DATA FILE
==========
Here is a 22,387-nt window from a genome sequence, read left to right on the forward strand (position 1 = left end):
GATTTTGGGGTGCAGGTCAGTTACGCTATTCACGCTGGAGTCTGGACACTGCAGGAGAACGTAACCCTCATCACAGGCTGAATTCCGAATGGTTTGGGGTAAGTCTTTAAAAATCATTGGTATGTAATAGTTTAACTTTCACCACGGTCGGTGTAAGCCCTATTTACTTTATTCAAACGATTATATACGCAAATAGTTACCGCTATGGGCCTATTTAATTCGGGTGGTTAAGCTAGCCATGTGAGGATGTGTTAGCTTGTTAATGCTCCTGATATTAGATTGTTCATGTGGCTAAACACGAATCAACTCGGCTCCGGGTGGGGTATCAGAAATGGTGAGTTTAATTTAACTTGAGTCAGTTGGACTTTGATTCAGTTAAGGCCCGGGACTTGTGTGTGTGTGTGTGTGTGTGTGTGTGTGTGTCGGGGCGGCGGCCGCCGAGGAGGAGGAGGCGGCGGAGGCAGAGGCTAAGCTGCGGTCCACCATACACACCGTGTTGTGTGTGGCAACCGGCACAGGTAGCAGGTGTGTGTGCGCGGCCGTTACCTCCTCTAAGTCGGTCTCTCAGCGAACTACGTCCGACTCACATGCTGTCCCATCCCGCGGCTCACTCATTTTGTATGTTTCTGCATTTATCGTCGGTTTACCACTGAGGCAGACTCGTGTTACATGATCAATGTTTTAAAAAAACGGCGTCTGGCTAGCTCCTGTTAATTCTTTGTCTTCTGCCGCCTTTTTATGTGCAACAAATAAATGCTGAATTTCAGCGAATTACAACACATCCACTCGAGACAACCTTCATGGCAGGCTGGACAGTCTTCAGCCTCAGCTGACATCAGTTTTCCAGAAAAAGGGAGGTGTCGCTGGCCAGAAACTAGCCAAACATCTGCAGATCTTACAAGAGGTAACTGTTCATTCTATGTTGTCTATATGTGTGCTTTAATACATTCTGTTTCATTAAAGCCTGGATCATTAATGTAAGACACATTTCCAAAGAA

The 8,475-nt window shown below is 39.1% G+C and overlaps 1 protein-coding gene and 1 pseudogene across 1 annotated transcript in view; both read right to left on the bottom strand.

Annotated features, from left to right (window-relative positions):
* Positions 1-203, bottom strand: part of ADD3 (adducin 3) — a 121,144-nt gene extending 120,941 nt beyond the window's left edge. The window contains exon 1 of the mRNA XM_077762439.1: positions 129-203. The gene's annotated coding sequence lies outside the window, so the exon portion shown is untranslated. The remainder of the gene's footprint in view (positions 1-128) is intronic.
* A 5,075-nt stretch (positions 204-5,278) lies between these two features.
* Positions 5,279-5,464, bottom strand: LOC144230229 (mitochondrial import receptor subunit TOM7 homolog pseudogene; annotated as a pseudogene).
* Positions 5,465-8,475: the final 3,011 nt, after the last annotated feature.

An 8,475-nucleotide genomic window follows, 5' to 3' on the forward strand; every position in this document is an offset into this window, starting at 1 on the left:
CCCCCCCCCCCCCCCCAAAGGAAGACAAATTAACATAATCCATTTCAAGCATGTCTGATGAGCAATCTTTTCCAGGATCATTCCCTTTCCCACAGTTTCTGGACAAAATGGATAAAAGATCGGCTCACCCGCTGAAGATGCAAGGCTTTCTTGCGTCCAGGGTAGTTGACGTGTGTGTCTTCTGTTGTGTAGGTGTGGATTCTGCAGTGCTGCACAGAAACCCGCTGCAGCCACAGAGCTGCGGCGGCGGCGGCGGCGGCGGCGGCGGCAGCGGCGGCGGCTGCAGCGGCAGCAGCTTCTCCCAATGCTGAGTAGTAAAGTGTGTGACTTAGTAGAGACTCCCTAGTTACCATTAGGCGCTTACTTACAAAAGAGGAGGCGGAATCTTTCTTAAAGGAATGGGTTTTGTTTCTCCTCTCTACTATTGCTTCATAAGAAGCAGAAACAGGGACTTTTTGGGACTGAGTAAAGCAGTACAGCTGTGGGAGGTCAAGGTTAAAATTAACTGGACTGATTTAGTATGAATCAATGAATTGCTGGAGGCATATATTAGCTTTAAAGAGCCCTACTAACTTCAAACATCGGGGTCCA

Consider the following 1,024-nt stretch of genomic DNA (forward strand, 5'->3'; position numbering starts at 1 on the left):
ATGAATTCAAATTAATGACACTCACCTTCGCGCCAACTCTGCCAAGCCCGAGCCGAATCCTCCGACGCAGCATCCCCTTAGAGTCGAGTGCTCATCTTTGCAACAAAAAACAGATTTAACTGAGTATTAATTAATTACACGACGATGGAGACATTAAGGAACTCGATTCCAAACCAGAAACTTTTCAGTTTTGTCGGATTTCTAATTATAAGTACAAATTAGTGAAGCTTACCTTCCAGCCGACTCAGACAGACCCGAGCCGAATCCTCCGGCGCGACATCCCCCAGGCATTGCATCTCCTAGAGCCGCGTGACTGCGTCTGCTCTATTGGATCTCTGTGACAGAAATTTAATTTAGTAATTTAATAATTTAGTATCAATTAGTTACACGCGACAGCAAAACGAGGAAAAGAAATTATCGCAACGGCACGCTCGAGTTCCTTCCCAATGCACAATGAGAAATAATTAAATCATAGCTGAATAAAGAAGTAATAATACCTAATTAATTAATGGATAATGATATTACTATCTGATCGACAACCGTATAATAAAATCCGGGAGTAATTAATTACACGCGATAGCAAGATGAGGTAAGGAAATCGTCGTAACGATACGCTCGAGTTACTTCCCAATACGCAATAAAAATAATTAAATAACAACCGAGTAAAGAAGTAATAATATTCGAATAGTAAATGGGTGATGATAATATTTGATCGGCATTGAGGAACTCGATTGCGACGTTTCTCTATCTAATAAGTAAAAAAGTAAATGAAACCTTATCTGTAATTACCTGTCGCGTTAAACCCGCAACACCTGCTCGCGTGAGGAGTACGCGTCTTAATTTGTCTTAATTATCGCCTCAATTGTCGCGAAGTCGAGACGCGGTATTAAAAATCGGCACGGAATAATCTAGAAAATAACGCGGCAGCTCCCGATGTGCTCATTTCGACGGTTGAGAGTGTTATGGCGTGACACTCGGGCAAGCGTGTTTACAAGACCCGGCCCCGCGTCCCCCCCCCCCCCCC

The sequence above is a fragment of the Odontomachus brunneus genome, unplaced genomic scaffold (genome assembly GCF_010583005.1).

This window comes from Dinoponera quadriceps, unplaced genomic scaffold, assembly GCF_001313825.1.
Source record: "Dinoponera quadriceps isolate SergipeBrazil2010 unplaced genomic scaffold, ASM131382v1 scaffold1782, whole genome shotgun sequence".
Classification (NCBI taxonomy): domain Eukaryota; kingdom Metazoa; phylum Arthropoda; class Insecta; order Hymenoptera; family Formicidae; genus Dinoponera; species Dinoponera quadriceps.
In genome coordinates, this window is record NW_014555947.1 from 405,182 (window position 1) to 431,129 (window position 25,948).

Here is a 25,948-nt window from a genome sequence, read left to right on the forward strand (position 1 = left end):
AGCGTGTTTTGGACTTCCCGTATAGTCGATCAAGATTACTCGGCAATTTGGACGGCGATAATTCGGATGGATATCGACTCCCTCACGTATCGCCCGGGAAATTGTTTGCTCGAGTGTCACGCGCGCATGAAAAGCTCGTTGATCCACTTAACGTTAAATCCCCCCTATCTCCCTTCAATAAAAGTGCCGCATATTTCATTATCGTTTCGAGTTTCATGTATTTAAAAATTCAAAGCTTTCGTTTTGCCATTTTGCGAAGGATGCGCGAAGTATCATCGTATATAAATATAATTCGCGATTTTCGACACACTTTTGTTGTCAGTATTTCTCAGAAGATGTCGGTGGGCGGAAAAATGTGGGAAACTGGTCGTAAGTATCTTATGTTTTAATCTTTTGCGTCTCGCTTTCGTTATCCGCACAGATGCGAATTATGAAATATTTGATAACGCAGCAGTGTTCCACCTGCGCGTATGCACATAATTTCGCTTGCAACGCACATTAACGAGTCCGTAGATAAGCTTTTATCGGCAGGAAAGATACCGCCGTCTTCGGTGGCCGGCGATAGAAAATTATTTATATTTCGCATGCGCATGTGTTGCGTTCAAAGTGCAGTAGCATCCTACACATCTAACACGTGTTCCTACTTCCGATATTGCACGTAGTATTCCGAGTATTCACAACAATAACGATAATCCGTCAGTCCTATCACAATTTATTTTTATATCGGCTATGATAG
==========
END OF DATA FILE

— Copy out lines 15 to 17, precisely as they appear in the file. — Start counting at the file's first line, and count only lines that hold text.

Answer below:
Source record: "Dinoponera quadriceps isolate SergipeBrazil2010 unplaced genomic scaffold, ASM131382v1 scaffold1782, whole genome shotgun sequence".
Classification (NCBI taxonomy): domain Eukaryota; kingdom Metazoa; phylum Arthropoda; class Insecta; order Hymenoptera; family Formicidae; genus Dinoponera; species Dinoponera quadriceps.
In genome coordinates, this window is record NW_014555947.1 from 405,182 (window position 1) to 431,129 (window position 25,948).